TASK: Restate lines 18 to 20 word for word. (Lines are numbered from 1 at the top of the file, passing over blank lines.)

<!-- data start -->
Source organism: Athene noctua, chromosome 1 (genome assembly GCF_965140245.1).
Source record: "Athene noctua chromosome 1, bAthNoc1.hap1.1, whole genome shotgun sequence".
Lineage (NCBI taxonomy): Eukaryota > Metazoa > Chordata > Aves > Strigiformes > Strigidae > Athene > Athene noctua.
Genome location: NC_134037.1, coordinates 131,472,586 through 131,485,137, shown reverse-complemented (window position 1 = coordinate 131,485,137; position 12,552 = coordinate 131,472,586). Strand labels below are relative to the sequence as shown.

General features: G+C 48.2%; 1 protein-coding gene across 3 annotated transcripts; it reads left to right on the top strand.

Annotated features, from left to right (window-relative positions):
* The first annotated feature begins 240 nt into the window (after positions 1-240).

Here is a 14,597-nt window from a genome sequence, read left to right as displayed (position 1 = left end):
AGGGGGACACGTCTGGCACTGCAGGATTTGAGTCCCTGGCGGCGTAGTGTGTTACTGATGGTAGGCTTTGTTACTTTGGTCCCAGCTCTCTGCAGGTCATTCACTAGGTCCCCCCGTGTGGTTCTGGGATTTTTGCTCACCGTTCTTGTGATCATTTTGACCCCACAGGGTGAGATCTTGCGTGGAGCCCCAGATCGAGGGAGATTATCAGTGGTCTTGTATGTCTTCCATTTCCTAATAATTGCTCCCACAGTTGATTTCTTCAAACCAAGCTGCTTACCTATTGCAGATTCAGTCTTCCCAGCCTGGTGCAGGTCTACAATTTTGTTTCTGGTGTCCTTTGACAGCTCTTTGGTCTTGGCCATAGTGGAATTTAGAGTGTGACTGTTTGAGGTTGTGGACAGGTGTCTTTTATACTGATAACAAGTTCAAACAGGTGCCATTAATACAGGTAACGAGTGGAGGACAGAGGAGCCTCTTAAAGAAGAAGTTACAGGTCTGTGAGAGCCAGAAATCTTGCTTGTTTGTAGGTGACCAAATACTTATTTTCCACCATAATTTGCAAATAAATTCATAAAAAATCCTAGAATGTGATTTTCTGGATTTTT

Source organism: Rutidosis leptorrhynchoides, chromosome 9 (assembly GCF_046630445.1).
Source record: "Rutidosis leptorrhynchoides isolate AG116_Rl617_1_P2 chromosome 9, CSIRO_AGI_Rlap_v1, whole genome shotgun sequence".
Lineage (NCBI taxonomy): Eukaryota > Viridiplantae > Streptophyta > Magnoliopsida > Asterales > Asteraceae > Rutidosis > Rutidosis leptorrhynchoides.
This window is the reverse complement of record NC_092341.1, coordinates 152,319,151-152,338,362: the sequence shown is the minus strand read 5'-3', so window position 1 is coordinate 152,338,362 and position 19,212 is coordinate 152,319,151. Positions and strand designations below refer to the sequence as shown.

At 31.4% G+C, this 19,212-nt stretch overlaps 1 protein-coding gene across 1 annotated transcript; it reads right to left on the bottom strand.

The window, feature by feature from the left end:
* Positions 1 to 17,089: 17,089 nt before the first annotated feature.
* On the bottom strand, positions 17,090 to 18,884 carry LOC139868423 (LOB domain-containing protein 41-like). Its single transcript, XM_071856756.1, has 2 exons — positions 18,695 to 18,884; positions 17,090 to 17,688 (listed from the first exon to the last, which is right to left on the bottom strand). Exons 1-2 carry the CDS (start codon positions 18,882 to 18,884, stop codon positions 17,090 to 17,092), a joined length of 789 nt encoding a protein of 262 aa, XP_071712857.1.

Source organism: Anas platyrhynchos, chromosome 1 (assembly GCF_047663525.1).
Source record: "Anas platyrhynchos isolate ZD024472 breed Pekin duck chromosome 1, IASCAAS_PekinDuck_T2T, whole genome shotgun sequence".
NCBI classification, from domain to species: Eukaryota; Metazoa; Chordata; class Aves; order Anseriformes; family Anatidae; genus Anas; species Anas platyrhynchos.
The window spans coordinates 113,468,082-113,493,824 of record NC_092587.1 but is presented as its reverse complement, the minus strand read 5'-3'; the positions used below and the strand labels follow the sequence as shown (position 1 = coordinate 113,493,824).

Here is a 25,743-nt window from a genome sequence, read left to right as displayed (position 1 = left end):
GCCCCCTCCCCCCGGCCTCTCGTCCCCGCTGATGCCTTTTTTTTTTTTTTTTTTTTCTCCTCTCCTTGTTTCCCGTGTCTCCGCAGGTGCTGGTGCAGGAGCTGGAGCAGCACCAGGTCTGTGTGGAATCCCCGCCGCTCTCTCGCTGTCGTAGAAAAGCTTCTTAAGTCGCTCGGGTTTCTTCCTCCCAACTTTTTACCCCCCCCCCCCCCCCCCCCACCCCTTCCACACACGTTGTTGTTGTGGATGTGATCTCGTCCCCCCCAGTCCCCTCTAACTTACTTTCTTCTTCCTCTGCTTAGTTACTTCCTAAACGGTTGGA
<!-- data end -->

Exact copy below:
Source organism: Anas platyrhynchos, chromosome 1 (assembly GCF_047663525.1).
Source record: "Anas platyrhynchos isolate ZD024472 breed Pekin duck chromosome 1, IASCAAS_PekinDuck_T2T, whole genome shotgun sequence".
NCBI classification, from domain to species: Eukaryota; Metazoa; Chordata; class Aves; order Anseriformes; family Anatidae; genus Anas; species Anas platyrhynchos.